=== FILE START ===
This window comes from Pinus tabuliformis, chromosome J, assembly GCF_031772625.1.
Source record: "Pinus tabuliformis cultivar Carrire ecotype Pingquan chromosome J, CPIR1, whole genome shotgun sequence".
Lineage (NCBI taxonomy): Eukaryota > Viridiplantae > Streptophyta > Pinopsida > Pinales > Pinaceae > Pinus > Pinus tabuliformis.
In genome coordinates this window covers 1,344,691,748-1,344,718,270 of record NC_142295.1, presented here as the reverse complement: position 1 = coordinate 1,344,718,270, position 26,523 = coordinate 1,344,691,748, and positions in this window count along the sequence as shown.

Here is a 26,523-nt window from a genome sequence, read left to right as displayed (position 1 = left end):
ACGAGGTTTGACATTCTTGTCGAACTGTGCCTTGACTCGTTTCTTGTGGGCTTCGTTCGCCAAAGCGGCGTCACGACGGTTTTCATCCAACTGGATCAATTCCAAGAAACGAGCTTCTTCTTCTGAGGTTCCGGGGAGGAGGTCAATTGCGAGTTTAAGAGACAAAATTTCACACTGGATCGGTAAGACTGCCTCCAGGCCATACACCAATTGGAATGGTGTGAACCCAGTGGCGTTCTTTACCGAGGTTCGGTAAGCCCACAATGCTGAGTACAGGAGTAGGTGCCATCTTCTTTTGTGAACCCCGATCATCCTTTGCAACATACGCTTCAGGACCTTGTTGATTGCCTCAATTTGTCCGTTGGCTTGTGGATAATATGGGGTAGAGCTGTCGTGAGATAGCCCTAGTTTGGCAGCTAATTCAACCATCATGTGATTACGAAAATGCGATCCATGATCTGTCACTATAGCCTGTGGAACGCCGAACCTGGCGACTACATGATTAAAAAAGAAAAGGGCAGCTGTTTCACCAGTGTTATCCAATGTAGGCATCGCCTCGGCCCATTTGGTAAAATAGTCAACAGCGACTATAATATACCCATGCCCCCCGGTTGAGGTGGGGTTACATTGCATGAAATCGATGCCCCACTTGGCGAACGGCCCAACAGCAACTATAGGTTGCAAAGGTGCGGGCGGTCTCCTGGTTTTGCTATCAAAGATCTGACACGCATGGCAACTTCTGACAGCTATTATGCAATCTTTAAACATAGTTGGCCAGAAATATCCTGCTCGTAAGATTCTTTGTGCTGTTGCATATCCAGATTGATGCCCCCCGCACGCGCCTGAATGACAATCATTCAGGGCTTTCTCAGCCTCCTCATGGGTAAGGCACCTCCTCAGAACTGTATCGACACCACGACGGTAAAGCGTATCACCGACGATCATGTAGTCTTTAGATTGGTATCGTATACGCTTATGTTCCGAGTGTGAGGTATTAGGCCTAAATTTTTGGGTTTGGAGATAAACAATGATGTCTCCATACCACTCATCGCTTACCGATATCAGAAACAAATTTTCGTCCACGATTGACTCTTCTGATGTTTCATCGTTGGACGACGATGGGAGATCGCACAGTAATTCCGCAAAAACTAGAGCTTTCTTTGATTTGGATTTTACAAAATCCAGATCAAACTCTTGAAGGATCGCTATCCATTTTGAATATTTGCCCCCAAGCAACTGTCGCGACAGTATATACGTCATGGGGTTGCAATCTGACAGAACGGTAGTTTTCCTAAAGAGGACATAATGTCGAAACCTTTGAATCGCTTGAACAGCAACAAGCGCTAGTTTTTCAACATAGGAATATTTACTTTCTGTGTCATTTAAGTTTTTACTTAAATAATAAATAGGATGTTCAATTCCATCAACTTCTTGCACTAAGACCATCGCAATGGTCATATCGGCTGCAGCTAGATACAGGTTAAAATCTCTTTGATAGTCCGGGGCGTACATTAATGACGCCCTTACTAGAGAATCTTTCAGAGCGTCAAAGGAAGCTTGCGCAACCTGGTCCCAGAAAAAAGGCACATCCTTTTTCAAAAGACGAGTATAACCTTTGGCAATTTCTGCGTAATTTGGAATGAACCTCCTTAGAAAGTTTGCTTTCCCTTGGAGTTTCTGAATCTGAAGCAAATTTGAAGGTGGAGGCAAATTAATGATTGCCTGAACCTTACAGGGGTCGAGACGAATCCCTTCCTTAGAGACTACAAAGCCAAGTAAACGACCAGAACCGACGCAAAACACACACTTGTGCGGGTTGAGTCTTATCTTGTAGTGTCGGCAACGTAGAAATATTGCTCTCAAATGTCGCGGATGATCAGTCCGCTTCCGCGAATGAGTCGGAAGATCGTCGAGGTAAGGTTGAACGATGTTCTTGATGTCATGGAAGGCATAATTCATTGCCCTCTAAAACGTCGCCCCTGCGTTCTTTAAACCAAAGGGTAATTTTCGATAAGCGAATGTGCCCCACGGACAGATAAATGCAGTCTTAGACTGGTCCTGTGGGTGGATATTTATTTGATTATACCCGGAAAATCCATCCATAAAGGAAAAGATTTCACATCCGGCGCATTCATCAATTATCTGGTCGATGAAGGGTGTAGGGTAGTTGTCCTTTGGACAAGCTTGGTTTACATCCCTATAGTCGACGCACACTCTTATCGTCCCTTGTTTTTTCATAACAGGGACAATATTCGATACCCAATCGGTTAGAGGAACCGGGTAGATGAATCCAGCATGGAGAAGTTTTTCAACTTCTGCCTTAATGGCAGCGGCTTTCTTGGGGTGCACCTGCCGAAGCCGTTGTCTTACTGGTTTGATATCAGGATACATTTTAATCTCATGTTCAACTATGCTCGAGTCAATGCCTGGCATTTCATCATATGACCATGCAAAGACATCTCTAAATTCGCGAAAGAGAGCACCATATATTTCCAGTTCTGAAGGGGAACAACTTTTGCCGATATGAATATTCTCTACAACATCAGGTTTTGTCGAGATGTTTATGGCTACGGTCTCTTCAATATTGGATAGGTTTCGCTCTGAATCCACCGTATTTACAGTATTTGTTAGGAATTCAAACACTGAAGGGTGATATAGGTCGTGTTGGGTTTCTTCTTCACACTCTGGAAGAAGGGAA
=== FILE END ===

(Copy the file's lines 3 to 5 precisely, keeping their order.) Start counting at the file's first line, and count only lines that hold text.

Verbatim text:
Lineage (NCBI taxonomy): Eukaryota > Viridiplantae > Streptophyta > Pinopsida > Pinales > Pinaceae > Pinus > Pinus tabuliformis.
In genome coordinates this window covers 1,344,691,748-1,344,718,270 of record NC_142295.1, presented here as the reverse complement: position 1 = coordinate 1,344,718,270, position 26,523 = coordinate 1,344,691,748, and positions in this window count along the sequence as shown.

Here is a 26,523-nt window from a genome sequence, read left to right as displayed (position 1 = left end):